# Excel LET Formula for creating small values tables from a table or range

• Comments posted to this topic are about the item Excel LET Formula for creating small values tables from a table or range

• One thing I couldn't do easily was to deal with dates (that are date values in excel). These would show as "44649.94918" in the values table. When you would probably want a datestring "2022/03/29 22:46:49.220" although you could convert the numbers into dates in sql I wouldn't recommend it.

Clearly you can just use a formula in excel to get the date as text e.g. =TEXT(A1,"yyyymmdd hh:mm:ss.000") to reformat a cell that is a date value into a datestring. But if anyone can come up with a nice way of checking if it is a date and formatting it as a string in the formula then that would be excellent. I could not find an easy way of doing this.

• Thank you for this. I had to work out what a table was and then it just worked. I thought I had skills in building sql statements using stacked concatenate functions, but this is far superior and much easier. I have no suggestions on how to identify dates, I do everything I can in SQL so if it's just a date with no time, I would dateadd the number of days.

One thing I couldn't do easily was to deal with dates (that are date values in excel). These would show as "44649.94918" in the values table. When you would probably want a datestring "2022/03/29 22:46:49.220" although you could convert the numbers into dates in sql I wouldn't recommend it. Clearly you can just use a formula in excel to get the date as text e.g. =TEXT(A1,"yyyymmdd hh:mm:ss.000") to reformat a cell that is a date value into a datestring. But if anyone can come up with a nice way of checking if it is a date and formatting it as a string in the formula then that would be excellent. I could not find an easy way of doing this.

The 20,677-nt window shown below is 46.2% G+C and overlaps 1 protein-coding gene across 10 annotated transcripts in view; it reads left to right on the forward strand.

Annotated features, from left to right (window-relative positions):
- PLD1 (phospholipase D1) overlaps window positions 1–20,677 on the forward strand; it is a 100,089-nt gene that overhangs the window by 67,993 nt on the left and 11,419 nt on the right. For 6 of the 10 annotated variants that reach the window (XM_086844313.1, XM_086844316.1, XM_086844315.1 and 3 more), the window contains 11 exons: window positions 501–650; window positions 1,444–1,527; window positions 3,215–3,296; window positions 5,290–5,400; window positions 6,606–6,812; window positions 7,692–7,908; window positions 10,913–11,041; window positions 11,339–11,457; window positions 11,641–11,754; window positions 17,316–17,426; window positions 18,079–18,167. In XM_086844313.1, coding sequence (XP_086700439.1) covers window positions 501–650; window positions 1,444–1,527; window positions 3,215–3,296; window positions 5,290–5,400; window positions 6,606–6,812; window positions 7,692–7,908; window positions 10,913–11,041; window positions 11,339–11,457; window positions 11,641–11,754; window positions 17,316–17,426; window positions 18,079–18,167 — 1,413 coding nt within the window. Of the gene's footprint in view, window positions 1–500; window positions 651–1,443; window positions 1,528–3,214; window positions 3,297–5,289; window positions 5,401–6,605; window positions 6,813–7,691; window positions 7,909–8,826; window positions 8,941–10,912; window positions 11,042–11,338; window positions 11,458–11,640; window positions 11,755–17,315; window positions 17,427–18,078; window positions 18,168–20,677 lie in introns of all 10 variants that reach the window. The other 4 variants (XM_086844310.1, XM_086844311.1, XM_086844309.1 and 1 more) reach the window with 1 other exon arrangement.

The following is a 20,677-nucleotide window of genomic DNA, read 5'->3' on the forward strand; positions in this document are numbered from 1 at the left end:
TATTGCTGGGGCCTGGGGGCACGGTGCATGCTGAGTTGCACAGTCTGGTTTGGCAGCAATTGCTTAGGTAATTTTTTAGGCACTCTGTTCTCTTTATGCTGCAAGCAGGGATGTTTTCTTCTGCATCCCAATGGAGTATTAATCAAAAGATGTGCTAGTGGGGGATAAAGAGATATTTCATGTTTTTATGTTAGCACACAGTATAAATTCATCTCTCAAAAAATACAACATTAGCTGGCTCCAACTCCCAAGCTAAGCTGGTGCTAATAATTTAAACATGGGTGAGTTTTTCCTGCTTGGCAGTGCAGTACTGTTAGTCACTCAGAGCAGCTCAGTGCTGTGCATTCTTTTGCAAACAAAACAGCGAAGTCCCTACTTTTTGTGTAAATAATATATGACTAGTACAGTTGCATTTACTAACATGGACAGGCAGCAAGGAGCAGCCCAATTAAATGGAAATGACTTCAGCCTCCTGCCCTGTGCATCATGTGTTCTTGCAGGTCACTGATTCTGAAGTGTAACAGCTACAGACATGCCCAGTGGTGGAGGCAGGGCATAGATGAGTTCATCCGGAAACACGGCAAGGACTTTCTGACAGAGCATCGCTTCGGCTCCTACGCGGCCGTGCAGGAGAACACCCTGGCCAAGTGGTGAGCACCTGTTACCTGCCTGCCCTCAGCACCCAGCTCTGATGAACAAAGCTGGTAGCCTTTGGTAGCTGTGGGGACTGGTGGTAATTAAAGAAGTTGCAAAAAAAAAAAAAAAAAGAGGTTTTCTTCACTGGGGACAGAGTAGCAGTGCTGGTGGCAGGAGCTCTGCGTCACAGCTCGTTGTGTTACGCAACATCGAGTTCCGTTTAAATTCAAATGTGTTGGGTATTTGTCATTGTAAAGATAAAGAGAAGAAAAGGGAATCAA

The number 44649.94918 is a Date Serial Number based on the number of decimal days since midnight (00:00:00.000) on 1 Jan 1900.  The integer part to the left of the decimal point is the whole number of days and the part to the right of the decimal point is the fractional part of the day.  For example, if that value were .5, that would mean half the day passed and is 12PM.  .25 would be 6AM and .75 would be 6PM for the same reason.

Excel is still sporting 29 Feb 1900 as a valid date and it is not.  Fortunately, they fixed the date serial numbers from 1 Mar 1900 and on.

If none of your dates from Excel include any date prior to 1 Mar 1900, then you're in luck because the DATETIME data-type (which a lot of people make the mistake of poo-pooing) has some incredible capacities that many (most?) don't know and are rather undocumented in the MS documentation.  CONVERTing that number to a DATETIME will do the trick.

Be advised, however, that you've not received the entire length of the Date Serial Number that you've posted.  5 decimal places is not sufficient to get the 1/300th of a second accuracy for milliseconds but is generally sufficient for to-the-second accuracy.

Here's the code that will convert the Date Serial Number you provided to an actual DATETIME.  Do notice the discrepancy at the millisecond level that occurs because of the limited precision to the right of the decimal place in what you provided..

`SELECT CONVERT(DATETIME,44649.94918)`

That returns the following:

To get accuracy to the 1/300 (3.3 ms) for DATETIME, you need 10 decimal places at the minimum. I use FLOAT but DECIMAL(15,10) should also do the trick in most cases... I say "most cases" because I personally don't use anything but float for such things and so have had no reason to test it like I have with FLOAT.

--Jeff Moden

RBAR is pronounced "ree-bar" and is a "Modenism" for Row-By-Agonizing-Row.
First step towards the paradigm shift of writing Set Based code:
________Stop thinking about what you want to do to a ROW... think, instead, of what you want to do to a COLUMN.

Change is inevitable... Change for the better is not.